Laugh or cry
Rhino lays on his belly atop the comforter, leafing his way through, until he encounters a headline that brings the chuckle
he shares his favourites
Recently opened Empire State Building ‘Giant Ape-Proof’, Say Architects
Women Get Vote, Rest Rooms
Carter to Congress: What’s Your 20, Good Buddy?
It’s a fun stage when your kid starts to get the jokes.
My Auntie would share with me just how much my Uncle loved Our Dumb Century.
I hear him all the time, chuckling away down there, even when he’s in the bathroom
When I remember him, it’s the chuckling that stands out.
He and Captain Flyswatter would sit together, apart from the crowd and cocktail noise. Cracking wise at every opportunity, inevitably punctuated by a wheezy, extended guffaw.
Our very own Statler and Waldorf, peas in a pod, yukking it up.
They must have been in their 50s at the time
That’s where I’m at now
I loved that role, wanted to be like them. Finding humour in the absurdity of it all. So I tried it on, making bad jokes, throwing spaghetti against the wall to see what would stick. Cracking (not-so) wise.
And soon, it was my turn to cackle, together with him.
Nobody gets my jokes
But he did.
Satire, I think, just was a fit for my uncle.
How else does anyone make sense of a world that can bring so much joy, and so much pain
A world where hardship lands indiscriminately
Laugh or cry
Ask any parent
What’s the worst thing in the world?
And topping their list, without a doubt
losing my child
Well, Dear Reader.
He lost two.
He was circumspect and reflective at his elder son’s funeral, unafraid to call out injustice, trying to make sense of it all. His elder and (to that point) surviving son, a grown man, finally giving in to cancer after the bravest of fights.
How could this happen twice
I stood, graveside, listening to last rites, my own boy snuggled in against my chest. And perhaps because he was there too, lost myself to grief. Tears, without end.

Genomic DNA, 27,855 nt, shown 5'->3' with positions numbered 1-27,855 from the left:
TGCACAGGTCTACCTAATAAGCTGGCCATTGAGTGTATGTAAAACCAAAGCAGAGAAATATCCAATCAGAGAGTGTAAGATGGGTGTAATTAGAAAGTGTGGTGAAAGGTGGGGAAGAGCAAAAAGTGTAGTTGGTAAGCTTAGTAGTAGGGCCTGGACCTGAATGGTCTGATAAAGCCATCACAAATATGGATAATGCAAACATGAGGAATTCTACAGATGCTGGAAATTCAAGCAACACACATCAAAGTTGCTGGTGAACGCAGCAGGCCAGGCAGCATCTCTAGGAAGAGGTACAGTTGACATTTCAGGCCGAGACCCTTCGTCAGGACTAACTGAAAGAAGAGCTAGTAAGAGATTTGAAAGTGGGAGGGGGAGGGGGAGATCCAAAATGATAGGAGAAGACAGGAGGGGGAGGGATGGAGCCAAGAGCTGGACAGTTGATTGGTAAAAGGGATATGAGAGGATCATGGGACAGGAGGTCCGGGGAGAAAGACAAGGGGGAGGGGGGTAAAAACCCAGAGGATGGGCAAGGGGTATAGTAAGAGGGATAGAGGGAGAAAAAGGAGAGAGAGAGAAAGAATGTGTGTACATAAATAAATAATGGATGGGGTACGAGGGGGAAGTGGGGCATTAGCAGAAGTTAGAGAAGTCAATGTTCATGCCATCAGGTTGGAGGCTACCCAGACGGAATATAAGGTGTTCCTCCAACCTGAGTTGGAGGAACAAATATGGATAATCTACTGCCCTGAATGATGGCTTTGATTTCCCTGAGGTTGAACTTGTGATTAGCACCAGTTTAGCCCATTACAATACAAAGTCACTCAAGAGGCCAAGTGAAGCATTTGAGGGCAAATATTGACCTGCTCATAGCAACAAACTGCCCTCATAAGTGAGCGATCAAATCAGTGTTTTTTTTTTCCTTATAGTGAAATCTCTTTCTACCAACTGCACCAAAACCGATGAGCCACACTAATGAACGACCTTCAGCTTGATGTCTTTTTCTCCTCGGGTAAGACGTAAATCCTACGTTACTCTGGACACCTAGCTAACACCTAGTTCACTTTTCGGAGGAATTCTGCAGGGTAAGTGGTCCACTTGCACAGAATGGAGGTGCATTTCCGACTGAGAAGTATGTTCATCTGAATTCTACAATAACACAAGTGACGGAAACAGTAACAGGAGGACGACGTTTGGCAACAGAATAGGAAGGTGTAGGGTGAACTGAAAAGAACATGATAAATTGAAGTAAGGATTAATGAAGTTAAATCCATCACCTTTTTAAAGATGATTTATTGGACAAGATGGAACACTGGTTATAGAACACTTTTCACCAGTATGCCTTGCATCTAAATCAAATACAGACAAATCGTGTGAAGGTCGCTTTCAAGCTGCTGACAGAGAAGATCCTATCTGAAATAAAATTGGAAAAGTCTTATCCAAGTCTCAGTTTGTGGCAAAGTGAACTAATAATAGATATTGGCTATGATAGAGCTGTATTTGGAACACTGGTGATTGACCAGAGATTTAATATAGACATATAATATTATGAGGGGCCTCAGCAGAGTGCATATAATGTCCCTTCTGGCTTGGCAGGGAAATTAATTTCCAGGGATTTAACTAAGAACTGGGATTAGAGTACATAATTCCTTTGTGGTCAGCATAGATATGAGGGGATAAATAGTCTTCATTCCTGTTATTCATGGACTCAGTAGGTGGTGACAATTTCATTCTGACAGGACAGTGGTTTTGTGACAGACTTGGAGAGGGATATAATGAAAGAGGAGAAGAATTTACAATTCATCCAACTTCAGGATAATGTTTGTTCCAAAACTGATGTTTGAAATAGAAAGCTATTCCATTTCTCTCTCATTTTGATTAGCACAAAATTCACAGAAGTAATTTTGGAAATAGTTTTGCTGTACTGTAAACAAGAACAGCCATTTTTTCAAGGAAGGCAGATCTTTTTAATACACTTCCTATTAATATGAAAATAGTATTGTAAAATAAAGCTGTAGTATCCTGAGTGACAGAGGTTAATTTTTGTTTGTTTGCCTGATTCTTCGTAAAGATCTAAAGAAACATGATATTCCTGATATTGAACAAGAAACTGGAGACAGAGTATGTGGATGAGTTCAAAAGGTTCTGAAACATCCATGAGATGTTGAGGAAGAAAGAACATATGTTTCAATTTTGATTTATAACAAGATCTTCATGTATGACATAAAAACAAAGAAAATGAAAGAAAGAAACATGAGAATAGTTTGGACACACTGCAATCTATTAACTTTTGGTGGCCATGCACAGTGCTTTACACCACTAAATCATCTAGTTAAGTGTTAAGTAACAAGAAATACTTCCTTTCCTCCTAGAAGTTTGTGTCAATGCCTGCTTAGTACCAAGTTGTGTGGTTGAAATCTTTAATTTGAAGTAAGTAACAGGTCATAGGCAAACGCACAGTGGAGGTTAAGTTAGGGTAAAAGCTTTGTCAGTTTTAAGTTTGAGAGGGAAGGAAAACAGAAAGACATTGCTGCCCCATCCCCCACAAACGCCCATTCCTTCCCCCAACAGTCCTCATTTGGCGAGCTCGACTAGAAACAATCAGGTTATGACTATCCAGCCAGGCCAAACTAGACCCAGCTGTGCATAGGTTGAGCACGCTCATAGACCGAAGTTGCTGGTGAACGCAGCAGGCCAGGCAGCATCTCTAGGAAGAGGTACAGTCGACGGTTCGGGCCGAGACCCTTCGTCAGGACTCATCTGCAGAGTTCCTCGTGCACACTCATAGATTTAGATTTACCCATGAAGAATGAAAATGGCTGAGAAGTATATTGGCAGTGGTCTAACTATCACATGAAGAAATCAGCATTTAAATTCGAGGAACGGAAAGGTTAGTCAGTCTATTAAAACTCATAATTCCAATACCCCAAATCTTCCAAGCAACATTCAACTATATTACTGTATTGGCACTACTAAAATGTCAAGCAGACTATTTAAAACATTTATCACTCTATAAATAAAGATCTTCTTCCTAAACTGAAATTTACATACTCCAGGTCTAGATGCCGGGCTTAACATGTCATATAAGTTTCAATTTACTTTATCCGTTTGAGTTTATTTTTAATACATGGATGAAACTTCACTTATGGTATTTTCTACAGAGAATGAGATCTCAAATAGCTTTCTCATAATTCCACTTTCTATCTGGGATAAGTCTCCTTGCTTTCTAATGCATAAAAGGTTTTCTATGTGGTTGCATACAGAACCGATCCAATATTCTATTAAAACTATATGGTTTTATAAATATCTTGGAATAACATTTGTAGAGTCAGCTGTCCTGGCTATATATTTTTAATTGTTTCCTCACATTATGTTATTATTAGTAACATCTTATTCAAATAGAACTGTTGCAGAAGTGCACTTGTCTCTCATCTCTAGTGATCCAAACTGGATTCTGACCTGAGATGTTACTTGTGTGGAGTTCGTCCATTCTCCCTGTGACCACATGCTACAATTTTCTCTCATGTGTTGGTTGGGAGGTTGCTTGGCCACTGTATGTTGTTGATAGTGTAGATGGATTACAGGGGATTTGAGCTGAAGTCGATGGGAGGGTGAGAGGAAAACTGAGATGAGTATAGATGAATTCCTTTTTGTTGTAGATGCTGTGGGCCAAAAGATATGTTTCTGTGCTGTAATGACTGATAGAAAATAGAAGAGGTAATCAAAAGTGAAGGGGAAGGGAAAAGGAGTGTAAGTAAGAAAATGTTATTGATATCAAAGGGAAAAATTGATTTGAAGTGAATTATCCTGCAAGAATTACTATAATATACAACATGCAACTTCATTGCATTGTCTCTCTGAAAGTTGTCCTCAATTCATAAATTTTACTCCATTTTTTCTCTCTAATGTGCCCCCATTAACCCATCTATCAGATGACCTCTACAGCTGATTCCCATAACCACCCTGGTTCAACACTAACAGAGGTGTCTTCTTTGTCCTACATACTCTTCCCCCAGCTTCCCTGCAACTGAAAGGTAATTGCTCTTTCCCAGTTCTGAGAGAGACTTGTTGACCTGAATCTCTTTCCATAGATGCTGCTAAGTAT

Two funerals for lost sons is, ultimately
two too many
I’m not here to raise existential questions
Those ones generally raise themselves
Here is what I know.
There is suffering in this world. For some, more so than others. It is uneven, arbitrary.
And, also, thank the universe,
I don’t know whether this offers consolation.
I know that losing two sons, suffering with cancer, then struggling to digest a meal near the end of it all
is, uh, a lot to deal with.
I know there were still moments of joy. His resilient daughter-in-law and vibrant grandchildren carrying the family legacy, jaunts to Loreto bringing sunshine and warmth.
My aunt, his forever partner, his rock, a saint who endured so much more than any soul deserves.
If sainthood were a thing, she’d be first on the list.
Determined, to the last.
She’s one of our heroes.
And, I miss him already.
Laugh or cry
His younger son’s funeral is foggier to me
But I do remember being caught in nervous energy
In the car, on the way to the cemetery, I was giggling uncontrollably, my cousin joining in the fun
I knew that somehow it wasn’t appropriate, didn’t befit the mood, but I just couldn’t reign it in.
What’s the right way to grieve?
And if we get extra practice does that make it any easier?
I wake up tonight with dreams so real that that they chase me.
I am home
There is a drawn out and tender hug
Peaches and Herb are there
Reunited and it feels so good
I hug them back.
And the dream, just like those who matter to me, holds me close
I wake sobbing, just a bit
Acutely aware of the tenderness of it all
Of how quickly it can pass
Surround yourself with good humans
Leave the place better than you found it
And keep breathing.
It’s a privilege, not a right
As I listen to my boy, giggling as he gets the joke
I hear my uncle’s gentle, joyful, wheezy laughter sneaking up the stairs for my Auntie to savour
Laugh or cry
if you don’t mind
Today I’ll be doing a bit of both